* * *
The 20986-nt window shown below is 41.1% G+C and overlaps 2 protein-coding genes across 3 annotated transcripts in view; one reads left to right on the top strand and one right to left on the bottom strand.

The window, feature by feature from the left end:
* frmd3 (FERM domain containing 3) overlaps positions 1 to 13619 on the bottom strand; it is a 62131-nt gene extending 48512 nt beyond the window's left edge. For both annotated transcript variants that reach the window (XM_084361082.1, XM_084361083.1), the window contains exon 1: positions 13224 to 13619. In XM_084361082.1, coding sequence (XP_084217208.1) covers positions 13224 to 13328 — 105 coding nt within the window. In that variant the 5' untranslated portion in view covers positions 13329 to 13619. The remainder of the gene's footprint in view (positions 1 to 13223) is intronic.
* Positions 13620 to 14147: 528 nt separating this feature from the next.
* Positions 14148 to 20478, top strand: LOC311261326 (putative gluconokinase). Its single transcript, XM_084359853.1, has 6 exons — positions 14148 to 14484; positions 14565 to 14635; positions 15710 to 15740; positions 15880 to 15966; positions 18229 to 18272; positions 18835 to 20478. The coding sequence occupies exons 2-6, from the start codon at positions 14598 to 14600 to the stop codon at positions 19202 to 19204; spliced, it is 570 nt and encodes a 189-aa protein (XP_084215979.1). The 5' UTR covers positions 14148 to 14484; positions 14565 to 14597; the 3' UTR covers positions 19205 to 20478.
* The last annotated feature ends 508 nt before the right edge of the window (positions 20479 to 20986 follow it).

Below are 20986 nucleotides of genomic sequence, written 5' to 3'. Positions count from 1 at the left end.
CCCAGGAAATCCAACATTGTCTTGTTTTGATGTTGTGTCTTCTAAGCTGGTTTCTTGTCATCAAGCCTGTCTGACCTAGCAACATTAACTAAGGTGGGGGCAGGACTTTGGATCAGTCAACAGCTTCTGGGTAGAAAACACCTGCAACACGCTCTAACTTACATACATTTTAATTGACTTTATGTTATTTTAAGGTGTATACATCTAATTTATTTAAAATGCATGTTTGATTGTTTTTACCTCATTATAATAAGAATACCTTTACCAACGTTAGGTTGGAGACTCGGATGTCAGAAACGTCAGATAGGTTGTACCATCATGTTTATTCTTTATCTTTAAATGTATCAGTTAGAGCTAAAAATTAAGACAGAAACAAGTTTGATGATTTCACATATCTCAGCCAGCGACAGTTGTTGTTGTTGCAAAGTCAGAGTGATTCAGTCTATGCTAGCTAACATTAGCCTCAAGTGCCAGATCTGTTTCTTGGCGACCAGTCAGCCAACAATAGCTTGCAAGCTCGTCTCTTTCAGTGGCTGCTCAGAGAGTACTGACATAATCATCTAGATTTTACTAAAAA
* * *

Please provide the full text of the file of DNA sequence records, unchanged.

The 20986-nt window shown below is 41.1% G+C and overlaps 2 protein-coding genes across 3 annotated transcripts in view; one reads left to right on the top strand and one right to left on the bottom strand.

The window, feature by feature from the left end:
* frmd3 (FERM domain containing 3) overlaps positions 1 to 13619 on the bottom strand; it is a 62131-nt gene extending 48512 nt beyond the window's left edge. For both annotated transcript variants that reach the window (XM_084361082.1, XM_084361083.1), the window contains exon 1: positions 13224 to 13619. In XM_084361082.1, coding sequence (XP_084217208.1) covers positions 13224 to 13328 — 105 coding nt within the window. In that variant the 5' untranslated portion in view covers positions 13329 to 13619. The remainder of the gene's footprint in view (positions 1 to 13223) is intronic.
* Positions 13620 to 14147: 528 nt separating this feature from the next.
* Positions 14148 to 20478, top strand: LOC311261326 (putative gluconokinase). Its single transcript, XM_084359853.1, has 6 exons — positions 14148 to 14484; positions 14565 to 14635; positions 15710 to 15740; positions 15880 to 15966; positions 18229 to 18272; positions 18835 to 20478. The coding sequence occupies exons 2-6, from the start codon at positions 14598 to 14600 to the stop codon at positions 19202 to 19204; spliced, it is 570 nt and encodes a 189-aa protein (XP_084215979.1). The 5' UTR covers positions 14148 to 14484; positions 14565 to 14597; the 3' UTR covers positions 19205 to 20478.
* The last annotated feature ends 508 nt before the right edge of the window (positions 20479 to 20986 follow it).

Below are 20986 nucleotides of genomic sequence, written 5' to 3'. Positions count from 1 at the left end.
CCCAGGAAATCCAACATTGTCTTGTTTTGATGTTGTGTCTTCTAAGCTGGTTTCTTGTCATCAAGCCTGTCTGACCTAGCAACATTAACTAAGGTGGGGGCAGGACTTTGGATCAGTCAACAGCTTCTGGGTAGAAAACACCTGCAACACGCTCTAACTTACATACATTTTAATTGACTTTATGTTATTTTAAGGTGTATACATCTAATTTATTTAAAATGCATGTTTGATTGTTTTTACCTCATTATAATAAGAATACCTTTACCAACGTTAGGTTGGAGACTCGGATGTCAGAAACGTCAGATAGGTTGTACCATCATGTTTATTCTTTATCTTTAAATGTATCAGTTAGAGCTAAAAATTAAGACAGAAACAAGTTTGATGATTTCACATATCTCAGCCAGCGACAGTTGTTGTTGTTGCAAAGTCAGAGTGATTCAGTCTATGCTAGCTAACATTAGCCTCAAGTGCCAGATCTGTTTCTTGGCGACCAGTCAGCCAACAATAGCTTGCAAGCTCGTCTCTTTCAGTGGCTGCTCAGAGAGTACTGACATAATCATCTAGATTTTACTAAAAA